Why Are We So Easily Manipulated?
Humans rely on underlying training that plays into all of the events we tackle on a daily basis. This knowledge is deeply rooted in our past and the lessons we have learned throughout our lives. If you are taught by your parents that trust is a virtue, then you're likely to trust without verification. The same morals and cultural ethos are taught to American children through many different mediums. My favorite? Disney. Not just Walt, but the lovable characters—especially the furry ones—in every Disney creation. Since the early 1930s, Disney has woven moral constructs and "acceptable behavior" messages into many wonderful and engaging stories. These messages help shape the minds of the young through entertainment and language that anyone can understand. The movies have also had a huge impact on our society as a whole. They teach us about telling right from wrong, good from evil, and the rules and checks that come along with defining each.
For example, I wasn't always the most polite kid. Growing up in an Italian family teaches you a lot about respect and honor, but also how to speak your mind—loudly. My mother figured out a few ways to correct this behavior (washing out my mouth with soap, grounding me, and other methods of torture). The most effective technique was to point me to one of my favorite movies at the time—the 1942 Disney classic Bambi. As we watched the movie, she had made a point of having me listen closely as Thumper shared this bit of wisdom: "If you can't say somethin' nice, don't say nothin' at all." This little lesson stuck in my head ever after.
As time passed, that phrase started to gain new meaning and twists: "If you say something that people think is bad or mean, then you are the bad guy." I asked a number of people about this statement, and almost all agreed that deep down they feel the same way. This twisted idea has now made it all the way to my professional life in SE. Let's go back to Vicki for a moment. If she asks the SE to show his badge or work order, and puts him through the ringer about them, that conversation could be considered "not nice." Resorting to her Bambi days, Vicki takes Thumper's advice, and doesn't say anything at all.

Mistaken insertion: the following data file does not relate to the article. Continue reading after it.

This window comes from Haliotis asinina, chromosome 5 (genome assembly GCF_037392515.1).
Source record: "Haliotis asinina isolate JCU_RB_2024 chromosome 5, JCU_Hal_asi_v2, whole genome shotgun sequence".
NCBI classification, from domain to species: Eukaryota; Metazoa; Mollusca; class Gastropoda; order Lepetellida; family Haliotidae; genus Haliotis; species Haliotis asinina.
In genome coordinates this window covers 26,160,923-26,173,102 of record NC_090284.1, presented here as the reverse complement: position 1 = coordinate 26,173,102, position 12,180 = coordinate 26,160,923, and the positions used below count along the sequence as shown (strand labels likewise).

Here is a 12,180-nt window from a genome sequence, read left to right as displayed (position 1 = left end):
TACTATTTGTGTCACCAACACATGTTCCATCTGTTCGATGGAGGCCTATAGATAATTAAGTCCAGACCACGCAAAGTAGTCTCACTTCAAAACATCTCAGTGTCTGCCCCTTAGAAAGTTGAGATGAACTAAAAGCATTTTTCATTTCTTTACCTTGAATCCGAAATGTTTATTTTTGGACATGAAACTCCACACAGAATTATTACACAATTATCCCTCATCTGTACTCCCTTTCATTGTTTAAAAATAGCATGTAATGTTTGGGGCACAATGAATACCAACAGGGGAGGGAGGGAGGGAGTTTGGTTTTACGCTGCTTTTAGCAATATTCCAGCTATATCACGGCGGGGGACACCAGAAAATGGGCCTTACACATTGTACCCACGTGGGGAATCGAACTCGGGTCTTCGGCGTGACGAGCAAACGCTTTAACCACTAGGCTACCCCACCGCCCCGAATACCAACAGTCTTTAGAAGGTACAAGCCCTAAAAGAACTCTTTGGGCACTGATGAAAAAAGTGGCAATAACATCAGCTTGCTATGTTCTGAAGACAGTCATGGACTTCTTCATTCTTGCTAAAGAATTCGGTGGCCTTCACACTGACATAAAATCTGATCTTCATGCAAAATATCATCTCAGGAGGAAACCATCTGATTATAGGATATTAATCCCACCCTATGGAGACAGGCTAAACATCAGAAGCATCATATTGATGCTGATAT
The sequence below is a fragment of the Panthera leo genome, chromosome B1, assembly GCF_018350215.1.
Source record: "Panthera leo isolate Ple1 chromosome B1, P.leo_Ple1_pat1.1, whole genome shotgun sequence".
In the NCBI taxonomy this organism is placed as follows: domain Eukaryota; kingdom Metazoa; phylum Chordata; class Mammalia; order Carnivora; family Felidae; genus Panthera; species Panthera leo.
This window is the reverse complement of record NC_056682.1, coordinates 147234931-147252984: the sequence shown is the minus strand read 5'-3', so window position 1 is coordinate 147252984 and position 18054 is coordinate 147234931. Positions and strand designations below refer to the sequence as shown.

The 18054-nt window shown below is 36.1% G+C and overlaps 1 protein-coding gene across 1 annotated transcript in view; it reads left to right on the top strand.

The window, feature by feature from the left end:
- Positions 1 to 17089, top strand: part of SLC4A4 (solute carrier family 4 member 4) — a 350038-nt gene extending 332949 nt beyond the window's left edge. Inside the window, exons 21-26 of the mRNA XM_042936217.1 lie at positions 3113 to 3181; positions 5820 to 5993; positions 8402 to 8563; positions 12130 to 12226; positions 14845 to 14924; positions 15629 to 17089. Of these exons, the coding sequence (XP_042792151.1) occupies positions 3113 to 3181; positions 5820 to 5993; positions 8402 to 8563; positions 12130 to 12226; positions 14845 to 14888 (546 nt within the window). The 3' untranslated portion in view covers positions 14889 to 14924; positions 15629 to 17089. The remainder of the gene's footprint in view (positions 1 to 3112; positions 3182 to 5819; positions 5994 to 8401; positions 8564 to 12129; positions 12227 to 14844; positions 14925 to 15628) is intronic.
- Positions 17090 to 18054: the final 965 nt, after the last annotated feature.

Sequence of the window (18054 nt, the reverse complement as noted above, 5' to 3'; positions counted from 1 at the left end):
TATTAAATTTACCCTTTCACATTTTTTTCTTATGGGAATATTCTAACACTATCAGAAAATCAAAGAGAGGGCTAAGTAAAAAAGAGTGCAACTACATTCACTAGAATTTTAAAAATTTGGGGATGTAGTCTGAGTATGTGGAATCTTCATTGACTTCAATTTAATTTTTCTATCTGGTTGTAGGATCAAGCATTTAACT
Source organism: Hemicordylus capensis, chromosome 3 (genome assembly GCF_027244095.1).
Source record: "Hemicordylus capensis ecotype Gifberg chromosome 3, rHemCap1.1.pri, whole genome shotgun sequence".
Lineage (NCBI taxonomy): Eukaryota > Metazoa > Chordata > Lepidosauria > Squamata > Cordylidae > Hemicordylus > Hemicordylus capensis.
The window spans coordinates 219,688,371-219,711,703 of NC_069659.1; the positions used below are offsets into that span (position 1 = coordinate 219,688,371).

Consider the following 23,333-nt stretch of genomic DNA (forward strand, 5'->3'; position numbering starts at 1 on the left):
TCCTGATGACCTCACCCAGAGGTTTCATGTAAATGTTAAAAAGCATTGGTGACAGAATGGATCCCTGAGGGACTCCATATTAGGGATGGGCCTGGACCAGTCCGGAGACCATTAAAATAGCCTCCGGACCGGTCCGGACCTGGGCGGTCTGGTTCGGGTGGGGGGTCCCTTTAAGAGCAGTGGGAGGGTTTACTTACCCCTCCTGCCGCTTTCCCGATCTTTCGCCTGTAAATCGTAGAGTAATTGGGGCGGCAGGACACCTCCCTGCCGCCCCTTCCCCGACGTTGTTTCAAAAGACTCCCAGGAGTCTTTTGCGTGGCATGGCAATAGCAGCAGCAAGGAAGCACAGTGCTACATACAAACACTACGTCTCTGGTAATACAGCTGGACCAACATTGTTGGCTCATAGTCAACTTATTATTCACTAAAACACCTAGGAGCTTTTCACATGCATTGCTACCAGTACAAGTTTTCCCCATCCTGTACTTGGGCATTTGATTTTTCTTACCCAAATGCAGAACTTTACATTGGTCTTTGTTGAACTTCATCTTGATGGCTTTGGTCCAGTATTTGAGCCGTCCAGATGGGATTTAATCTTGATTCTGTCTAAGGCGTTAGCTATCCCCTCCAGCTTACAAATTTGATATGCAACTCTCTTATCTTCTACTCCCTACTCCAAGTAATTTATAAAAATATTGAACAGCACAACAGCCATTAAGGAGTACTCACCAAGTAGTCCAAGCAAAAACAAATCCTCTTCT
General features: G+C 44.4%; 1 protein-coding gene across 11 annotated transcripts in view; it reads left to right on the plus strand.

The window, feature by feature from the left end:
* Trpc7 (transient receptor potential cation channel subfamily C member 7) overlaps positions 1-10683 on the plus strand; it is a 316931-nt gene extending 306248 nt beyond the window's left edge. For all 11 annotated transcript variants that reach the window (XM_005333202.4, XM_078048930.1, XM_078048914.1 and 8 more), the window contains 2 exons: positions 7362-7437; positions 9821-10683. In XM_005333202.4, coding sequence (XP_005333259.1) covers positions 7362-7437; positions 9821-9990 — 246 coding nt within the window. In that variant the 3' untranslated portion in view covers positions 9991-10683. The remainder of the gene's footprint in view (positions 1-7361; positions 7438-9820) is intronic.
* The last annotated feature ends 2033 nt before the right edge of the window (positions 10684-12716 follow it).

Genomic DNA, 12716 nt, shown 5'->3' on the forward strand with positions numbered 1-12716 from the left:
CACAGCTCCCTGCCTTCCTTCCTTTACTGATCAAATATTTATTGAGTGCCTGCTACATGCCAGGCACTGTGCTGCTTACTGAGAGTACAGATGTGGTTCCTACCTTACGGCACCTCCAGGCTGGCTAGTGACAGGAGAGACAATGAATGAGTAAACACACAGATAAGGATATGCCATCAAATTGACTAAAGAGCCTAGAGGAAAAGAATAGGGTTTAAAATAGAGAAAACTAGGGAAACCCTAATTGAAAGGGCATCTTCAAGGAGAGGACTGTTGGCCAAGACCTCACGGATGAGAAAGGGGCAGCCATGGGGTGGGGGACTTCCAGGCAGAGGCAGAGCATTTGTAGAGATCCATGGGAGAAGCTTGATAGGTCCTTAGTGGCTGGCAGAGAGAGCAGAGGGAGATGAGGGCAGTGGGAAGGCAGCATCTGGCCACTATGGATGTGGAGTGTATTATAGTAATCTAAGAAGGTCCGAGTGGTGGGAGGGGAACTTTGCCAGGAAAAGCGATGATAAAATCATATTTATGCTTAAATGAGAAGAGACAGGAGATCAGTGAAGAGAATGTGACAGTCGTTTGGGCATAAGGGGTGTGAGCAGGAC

The attacks I've mentioned so far rely on an underlying Disney morality. Think about the technique of dressing the part. Aladdin is a movie that comes to mind quite often while I'm teaching attack techniques and social engineering classes. My favorite SE moment in the film comes at the beginning, when a merchant tries to sell the audience a lamp. "Do not be fooled by its commonplace appearance," he says. "Like so many things, it is not what is outside, but what is inside that counts." His convincing tone and intriguing tale of the lamp are his SE techniques. Viewers learn that you should base your opinion of someone on your perception of who he or she is as a person, even when you don't trust his or her appearance. This Disney morality plant allows the SE to fail the test of looks but still use speech and mannerisms to get in.
Famous quotes from Disney classics live on as pillars of morality and guidance to children and adults alike. But these same principles, when not handled correctly and in context, teach messages that could cause a greater vulnerability to the basics of SE techniques. When the wise Jiminy Cricket says, "Always let your conscience be your guide," it's hard to take the extra steps of verification. When you "feel" that someone is being genuine and true, you're likely to reflect that attitude right back.